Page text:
Quality of Life Comparison

COMPARED TO

If you lived in Iceland instead of Germany, you would:

Health

live 2.3 years longer


In Germany, the average life expectancy is 81 years (78 years for men, 83 years for women). In Iceland, that number is 83 years (81 years for men, 85 years for women).

Economy

be 26.3% less likely to be unemployed


In Germany, 3.8% of adults are unemployed. In Iceland, that number is 2.8%.

Life

be 50.0% less likely to die during childbirth


In Germany, approximately 6.0 women per 100,000 births die during labor. In Iceland, 3.0 women do.

be 38.2% less likely to die during infancy


In Germany, approximately 3.4 children die before they reach the age of one. In Iceland, on the other hand, 2.1 children do.

have 59.3% more children


In Germany, there are approximately 8.6 babies per 1,000 people. In Iceland, there are 13.7 babies per 1,000 people.

Expenditures

spend 21.2% less on healthcare


Germany spends 11.3% of its total GDP on healthcare. In Iceland, that number is 8.9% of GDP.

spend 59.2% more on education


Germany spends 4.9% of its total GDP on education. Iceland spends 7.8% of total GDP on education.

Geography

see 2.1 times more coastline


Germany has a total of 2,389 km of coastline. In Iceland, that number is 4,970 km.

Iceland: At a glance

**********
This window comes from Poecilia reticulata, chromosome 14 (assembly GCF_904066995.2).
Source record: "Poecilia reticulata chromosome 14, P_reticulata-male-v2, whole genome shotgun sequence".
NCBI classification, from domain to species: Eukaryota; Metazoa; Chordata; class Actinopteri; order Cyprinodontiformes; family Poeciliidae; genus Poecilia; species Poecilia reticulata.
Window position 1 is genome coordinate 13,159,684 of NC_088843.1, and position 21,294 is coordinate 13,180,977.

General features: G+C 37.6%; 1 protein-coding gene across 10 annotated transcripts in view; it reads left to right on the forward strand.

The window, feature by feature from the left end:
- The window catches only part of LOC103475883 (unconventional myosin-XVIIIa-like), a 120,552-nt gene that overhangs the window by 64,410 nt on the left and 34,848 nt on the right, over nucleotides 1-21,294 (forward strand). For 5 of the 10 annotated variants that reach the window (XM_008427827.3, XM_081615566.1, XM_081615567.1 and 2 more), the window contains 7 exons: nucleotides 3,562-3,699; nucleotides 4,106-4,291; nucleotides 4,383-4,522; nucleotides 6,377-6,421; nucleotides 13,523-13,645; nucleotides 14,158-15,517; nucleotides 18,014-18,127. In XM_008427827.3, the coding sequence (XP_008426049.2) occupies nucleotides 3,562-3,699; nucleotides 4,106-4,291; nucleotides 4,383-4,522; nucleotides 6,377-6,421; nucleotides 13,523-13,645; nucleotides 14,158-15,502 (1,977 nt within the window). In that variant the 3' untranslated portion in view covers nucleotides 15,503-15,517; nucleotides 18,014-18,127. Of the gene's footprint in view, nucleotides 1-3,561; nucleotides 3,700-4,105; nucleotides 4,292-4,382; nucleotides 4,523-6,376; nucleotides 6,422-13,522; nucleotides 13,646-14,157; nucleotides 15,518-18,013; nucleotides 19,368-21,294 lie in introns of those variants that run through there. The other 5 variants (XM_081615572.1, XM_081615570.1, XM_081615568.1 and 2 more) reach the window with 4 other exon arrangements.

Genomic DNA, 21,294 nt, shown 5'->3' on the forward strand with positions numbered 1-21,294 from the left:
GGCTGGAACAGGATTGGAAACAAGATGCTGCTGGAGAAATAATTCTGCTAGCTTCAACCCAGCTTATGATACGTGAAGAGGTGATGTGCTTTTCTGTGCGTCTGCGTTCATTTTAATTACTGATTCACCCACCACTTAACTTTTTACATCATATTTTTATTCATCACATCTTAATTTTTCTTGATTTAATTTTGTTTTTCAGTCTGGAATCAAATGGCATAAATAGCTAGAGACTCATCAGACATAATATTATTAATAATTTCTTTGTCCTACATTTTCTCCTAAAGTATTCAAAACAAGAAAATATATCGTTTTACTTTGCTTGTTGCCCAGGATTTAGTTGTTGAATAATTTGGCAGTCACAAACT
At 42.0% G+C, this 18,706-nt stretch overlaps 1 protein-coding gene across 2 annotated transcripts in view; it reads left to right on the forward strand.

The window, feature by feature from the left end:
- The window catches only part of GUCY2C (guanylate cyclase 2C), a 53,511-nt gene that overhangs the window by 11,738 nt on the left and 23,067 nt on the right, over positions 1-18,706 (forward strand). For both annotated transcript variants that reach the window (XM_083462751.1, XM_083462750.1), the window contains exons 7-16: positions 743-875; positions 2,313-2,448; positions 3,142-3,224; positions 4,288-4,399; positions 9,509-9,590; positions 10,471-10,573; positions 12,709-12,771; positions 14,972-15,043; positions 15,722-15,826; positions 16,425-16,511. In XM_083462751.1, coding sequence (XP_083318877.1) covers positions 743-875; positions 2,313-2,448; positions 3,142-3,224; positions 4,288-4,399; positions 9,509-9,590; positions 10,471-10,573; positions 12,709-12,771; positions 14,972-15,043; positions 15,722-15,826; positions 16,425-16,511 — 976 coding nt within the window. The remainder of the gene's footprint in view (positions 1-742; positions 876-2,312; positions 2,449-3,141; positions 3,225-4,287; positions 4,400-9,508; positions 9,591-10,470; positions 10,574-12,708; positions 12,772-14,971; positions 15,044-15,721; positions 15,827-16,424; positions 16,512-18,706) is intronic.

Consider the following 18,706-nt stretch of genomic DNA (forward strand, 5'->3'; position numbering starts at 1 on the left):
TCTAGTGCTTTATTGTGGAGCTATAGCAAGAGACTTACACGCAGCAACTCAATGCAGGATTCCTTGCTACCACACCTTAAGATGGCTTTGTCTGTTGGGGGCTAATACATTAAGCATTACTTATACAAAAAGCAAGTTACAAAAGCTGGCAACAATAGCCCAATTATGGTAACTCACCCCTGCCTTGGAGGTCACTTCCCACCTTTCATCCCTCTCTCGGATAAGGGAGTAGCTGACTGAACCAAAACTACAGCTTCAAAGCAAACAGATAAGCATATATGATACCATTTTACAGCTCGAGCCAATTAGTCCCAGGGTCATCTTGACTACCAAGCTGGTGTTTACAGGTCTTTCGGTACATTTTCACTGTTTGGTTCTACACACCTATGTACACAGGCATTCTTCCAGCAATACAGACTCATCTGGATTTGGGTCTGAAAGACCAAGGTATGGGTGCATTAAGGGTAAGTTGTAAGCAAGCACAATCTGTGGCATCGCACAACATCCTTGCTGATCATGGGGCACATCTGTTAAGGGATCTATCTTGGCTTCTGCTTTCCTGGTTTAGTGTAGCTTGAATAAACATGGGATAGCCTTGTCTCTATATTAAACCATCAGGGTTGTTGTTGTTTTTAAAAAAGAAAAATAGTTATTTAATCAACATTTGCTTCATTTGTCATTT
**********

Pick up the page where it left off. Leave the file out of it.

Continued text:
Iceland is a sovereign country in Europe, with a total land area of approximately 100,250 sq km. Settled by Norwegian and Celtic (Scottish and Irish) immigrants during the late 9th and 10th centuries A.D., Iceland boasts the world's oldest functioning legislative assembly, the Althing, established in 930. Independent for over 300 years, Iceland was subsequently ruled by Norway and Denmark. Fallout from the Askja volcano of 1875 devastated the Icelandic economy and caused widespread famine. Over the next quarter century, 20% of the island's population emigrated, mostly to Canada and the US. Denmark granted limited home rule in 1874 and complete independence in 1944. The second half of the 20th century saw substantial economic growth driven primarily by the fishing industry. The economy diversified greatly after the country joined the European Economic Area in 1994, but Iceland was especially hard hit by the global financial crisis in the years following 2008. Literacy, longevity, and social cohesion are first rate by world standards.

How big is Iceland compared to Germany? See an in-depth size comparison.


The statistics on this page were calculated using the following data sources: The World Factbook.

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